So, what is to be done? Does the ‘productive theory’ chosen as the heading of the Hanover gathering offer a possibility to prevent the slide either into an eschatological necrophilia or into a critically motivated miserabilism? Could it instead offer new perspectives? The first thing to do would be to clarify what is meant by ‘productive’, i.e., which concept of production ‘productive theory’ is based on. One option would be a logical definition of production, marking the transition from a general concept to another general concept or to a particular. For the present case, however, this idea of production does not seem to serve us very well. Another possibility would be a definition of production in terms of economic theory, which would relate to the transformation of production factors such as labour, raw materials, and so on, into consumer goods. Even this concept, however, does not seem to yield much in the present case. The event organisers could have had a different concept in mind, which would indeed bring us close to classical philosophy, namely the Aristotelian concept of production. The ancient philosopher famously divided knowledge into three categories – theoretical, practical, and productive. Theoretical knowledge is knowledge for its own sake. Practical knowledge is about actions aimed at the public and private good. There is finally a third kind of knowledge, often translated as productive. It refers to the production of artefacts. In Book VI of the Nicomachean Ethics, Aristotle uses one sole example for this so-called productive knowledge: ‘οικοδομική τέχνη’, or the art of building (1140a). Building is ‘ποιητική μετά λόγου’, says Aristotle or a poetics with logos or ‘a state of capacity to make, involving a true course of reasoning’ according to another verbose translation. Logos in this particular case is not a matter of reflection, but a way of thought that underlies and is ascribed to making. Poetics, on the other hand, is certainly not limited to the skill and ability of producing useful things, because it does not just refer to the useful arts, but to all art, theatre and rhetoric. I do not wish to open a philosophical or even philological discussion, let alone practise a cult of antiquity. After all, the idea appears in various guises, e.g., in modernity, in Paul Klee’s ‘Bildnerisches Denken’ (imprecisely translated as ‘The Thinking Eye’ but perhaps better rendered as ‘artistic thinking’) or more recently, in ‘projective theory’, and now in ‘productive theory’, which accordingly demands theory’s immediate proximity to the architectural project, as well as its appropriation of poetic, and therefore imaginative, speculative and projective ways of thinking. At present, teaching and research offer the best terrain for the implementation of these demands.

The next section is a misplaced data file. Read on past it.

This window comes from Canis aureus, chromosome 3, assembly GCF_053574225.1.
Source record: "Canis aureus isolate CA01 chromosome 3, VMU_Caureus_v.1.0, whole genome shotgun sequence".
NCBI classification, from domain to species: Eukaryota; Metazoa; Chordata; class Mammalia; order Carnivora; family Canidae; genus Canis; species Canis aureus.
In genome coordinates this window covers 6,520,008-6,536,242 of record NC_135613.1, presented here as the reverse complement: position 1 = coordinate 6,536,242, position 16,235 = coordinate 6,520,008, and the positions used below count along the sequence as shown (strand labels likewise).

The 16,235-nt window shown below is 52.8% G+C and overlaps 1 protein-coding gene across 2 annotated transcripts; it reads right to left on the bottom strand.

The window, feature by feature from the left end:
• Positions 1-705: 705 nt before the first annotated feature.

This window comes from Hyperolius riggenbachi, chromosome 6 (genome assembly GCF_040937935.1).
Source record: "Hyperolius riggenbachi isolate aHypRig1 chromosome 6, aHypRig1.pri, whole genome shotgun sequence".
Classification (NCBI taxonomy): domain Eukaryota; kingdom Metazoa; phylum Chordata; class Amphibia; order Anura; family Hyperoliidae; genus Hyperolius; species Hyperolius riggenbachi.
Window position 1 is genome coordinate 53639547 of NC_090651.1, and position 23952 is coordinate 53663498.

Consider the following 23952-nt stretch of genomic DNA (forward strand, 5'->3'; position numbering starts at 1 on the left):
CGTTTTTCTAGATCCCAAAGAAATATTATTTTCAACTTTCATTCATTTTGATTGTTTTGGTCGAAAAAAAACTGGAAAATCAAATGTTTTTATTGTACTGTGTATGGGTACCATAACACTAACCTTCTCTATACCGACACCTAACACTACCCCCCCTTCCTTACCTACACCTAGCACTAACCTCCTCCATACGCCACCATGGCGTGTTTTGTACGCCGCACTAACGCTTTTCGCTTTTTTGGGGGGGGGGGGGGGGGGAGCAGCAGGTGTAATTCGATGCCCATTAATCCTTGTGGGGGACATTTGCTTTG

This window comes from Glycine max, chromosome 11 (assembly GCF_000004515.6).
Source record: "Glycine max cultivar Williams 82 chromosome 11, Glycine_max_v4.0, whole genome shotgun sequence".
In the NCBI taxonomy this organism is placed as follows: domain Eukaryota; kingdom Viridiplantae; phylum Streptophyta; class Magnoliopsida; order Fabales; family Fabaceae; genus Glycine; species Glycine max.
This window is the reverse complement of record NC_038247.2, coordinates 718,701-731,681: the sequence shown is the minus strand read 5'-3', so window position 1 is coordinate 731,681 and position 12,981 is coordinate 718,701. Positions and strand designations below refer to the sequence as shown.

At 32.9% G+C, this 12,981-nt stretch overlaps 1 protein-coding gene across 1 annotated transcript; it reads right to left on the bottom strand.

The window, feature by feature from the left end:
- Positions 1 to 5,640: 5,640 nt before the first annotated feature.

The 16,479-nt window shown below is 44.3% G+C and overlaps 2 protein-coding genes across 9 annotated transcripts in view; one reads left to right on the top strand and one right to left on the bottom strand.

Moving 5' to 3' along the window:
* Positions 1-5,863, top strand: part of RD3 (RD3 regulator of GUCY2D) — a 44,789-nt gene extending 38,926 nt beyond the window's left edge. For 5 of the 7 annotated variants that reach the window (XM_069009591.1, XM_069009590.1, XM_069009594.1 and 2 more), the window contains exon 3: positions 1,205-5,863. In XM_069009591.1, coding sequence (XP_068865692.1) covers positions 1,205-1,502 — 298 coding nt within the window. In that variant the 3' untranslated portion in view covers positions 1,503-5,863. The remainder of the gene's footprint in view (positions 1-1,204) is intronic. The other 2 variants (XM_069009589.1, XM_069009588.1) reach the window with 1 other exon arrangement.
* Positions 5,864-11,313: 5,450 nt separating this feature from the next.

© Georgiadis, 2017